Five years later and the thought of the attack on the World Trade Center and the Pentagon still brings tears to my eyes. The imagery of that morning -- especially of the second plane diving into the tower -- is seared into my brain. Some people compare the attack to a nightmare, but, for me, it is far more vivid than any nightmare. Nightmares fade quickly after you wake; this memory is indelible.
At times, I'm enraged with fury at the men who flew those planes and the people behind them -- the radicals who attacked my country without warning, and on the slimmest of provocations. American foreign policy has at times been horrific -- another 9-11 comes to mind, when we helped Pinochet take over Chile in a military coup, as does America's unconditional support for Israel, no matter what atrocities they might commit -- but nothing justifies killing civilians in the way they did. Nothing justifies appropriating religion for political purposes. Nor can Islam legitimately be used to justify the murder of civilians; doing so is a complete perversion of the faith.
At other times, I'm angry precisely because those men perverted my faith, and are responsible for all Muslims being viewed with suspicion and hatred. They are responsible, in part, for our brothers and sisters being killed in Afghanistan and Iraq, and in Lebanon. I'm furious because others have followed in their footsteps, believing their claims that it's Islamically ok to bomb civilians, and that it somehow serves whatever ends they have. I'm angry that anyone can think killing people, especially killing in the name of Islam, will get them what they want -- a more Islamic order on earth. What kind of backwards logic is that? Killing doesn't make things better, it only results in death of innocent people and a hardening of the heart against the killer.
Sometimes I am mad at my country. Our foreign policy since WWII has been disastrous. The Congo, Vietnam, Cambodia, Central America, Chile, the Phillipines, the Middle East. Everywhere we have gone we have supported dictators and tyrants, evil, violent men, who have no heart and no concern for their peoples. I am furious that we always come down on the wrong side, creating the feelings that lead to the kind of extremism that allows people to behave as bararously as those men and their backers did on 9-11.
Sometimes I'm angry that our response has been to wage two wars. Wars which have provided fertile recruiting grounds for Al-Qaida and their ilk. Wars which have had little justification, especially the war on Iraq, and terrible consequences for the civilians of those countries.
I'm angry that our government has exploited the attacks to erode civil liberties and civil rights; that they have grabbed for surveillance authorization that impacts on everyone's privacy. It makes me mad that people think you can spot a terrorist by what he or she takes out of the library -- and thus all of us are afraid of reading something controversial, or even doing research for a book we are writing.
I'm angry that my government has decided that it is better to spend billions of dollars on a war than on our own educational system, our social security system, on programs that would actually help to some of the millions of starving people in other countries feed themselves.
I'm angry that people think Muslims haven't spoken up against terrorism, when every American Muslim group I know of has spoken against terrorism; American Muslim groups have even been formed to counter terrorism -- Muslims for a Safe America, Muslims against Terror. But with the overwhelming barrage of violent images being fed to the American public day in and day out on CNN, Fox, etc, with "expert" analyist who peg Islam as the cause of this violence rather than invasion, or occupation, or desperate social, economic and political conditions, there is no hope to be heard over the roar of those saying we are silent. We are not silent; we are shouting but our voices are drowned out.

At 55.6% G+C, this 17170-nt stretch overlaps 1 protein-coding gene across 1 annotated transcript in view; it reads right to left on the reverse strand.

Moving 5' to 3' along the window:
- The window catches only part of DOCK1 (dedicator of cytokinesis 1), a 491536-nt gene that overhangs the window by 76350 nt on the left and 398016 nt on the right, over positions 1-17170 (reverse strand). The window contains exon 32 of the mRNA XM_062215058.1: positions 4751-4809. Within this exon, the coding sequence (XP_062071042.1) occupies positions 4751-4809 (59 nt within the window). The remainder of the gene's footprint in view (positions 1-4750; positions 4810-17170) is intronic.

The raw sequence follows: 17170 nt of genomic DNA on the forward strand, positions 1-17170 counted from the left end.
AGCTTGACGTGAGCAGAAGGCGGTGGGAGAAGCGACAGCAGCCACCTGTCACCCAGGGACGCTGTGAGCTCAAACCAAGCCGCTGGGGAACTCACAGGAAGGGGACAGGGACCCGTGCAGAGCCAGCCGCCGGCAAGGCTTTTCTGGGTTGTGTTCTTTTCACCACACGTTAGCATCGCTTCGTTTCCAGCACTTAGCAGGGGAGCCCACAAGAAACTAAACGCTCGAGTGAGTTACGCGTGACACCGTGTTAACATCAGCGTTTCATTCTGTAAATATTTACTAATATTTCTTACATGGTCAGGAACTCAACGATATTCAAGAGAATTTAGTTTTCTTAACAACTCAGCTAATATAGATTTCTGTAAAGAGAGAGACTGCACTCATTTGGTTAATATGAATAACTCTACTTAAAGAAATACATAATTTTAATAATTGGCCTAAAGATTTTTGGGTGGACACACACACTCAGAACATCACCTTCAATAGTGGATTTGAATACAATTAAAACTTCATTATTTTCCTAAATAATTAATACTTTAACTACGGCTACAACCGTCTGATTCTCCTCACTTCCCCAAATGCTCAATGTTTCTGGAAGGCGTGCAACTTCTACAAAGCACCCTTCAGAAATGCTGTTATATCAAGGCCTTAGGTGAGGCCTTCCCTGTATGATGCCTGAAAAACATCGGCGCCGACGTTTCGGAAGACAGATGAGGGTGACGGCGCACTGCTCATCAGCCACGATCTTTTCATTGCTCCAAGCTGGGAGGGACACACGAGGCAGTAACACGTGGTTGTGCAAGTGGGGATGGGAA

All this anger is exhausting. There are days I can't face it, when I feel hopeless to make any positive change in the world at all. The forces at work seem so beyond my ability to impact, whether it be within my religion, or within my country, or within the media.
In all this, where is the room for sadness? For the grief for lost lives? For the grieving that we all need to heal? I don't think this country has let itself have the quiet, the space it needs to heal. Instead, we have jumped into vengeance. And while vengeance serves a certain, indignant need, it does not heal. At the end of the day, those men and women who lost their lives on 9-11 are still dead, joined now by people from another country, the vast majority of whom were equally innocent. More dead. More grief. More mourning.
Those people, too, were my brothers and sisters. We are all brothers and sisters. Killing one another doesn't solve the problems, it creates more.
Some days, I feel very cynical, sure that the Bush regime has manipulated the situation to get and do things that they wanted, and could never have attained without 9-11. Sometimes, this cynicism is strong enough that I wonder if they even had a hand in it, given some of the oddities of that day. There are days when I think it is awful not to trust your own government. Then there are days when I think about the hundreds of thousands of Americans who marched before the Iraq war, trying to prevent it, and how those people were ignored by the government, and I think, who do they really serve? The people? Or their own interests? The interests of their rich friends?
I wish I had good answers to these questions. I wish I could convince the vast majority of America that, indeed, the vast majority of Muslim abhor violence the same way Americans do. I wish I could convince my government that a policy of love would be far more effective than one of exploitation and war. On this day, all those wishes just come into focus at little more sharply.